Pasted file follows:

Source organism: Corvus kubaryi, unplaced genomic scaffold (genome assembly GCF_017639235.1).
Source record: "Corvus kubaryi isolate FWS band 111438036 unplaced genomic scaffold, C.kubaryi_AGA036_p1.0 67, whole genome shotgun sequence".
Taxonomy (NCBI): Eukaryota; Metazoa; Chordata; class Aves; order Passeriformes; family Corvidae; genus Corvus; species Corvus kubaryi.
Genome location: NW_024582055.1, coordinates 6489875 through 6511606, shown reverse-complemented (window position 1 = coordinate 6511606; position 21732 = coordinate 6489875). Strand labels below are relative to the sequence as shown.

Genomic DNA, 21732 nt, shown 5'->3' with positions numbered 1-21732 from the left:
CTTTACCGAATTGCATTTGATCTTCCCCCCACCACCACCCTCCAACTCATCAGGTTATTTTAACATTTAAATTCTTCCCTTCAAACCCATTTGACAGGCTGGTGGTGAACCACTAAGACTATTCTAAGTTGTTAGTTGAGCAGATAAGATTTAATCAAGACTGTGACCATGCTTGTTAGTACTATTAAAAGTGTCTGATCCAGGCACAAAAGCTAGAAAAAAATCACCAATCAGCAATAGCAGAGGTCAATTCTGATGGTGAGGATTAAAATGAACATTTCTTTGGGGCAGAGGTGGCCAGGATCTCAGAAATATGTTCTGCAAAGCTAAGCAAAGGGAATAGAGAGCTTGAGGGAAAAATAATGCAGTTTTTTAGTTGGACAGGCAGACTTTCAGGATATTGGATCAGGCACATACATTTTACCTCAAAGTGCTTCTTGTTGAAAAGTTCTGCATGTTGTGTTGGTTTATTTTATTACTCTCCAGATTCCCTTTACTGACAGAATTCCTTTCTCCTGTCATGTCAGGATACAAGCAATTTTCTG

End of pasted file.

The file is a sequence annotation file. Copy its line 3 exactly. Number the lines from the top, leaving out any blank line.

Taxonomy (NCBI): Eukaryota; Metazoa; Chordata; class Aves; order Passeriformes; family Corvidae; genus Corvus; species Corvus kubaryi.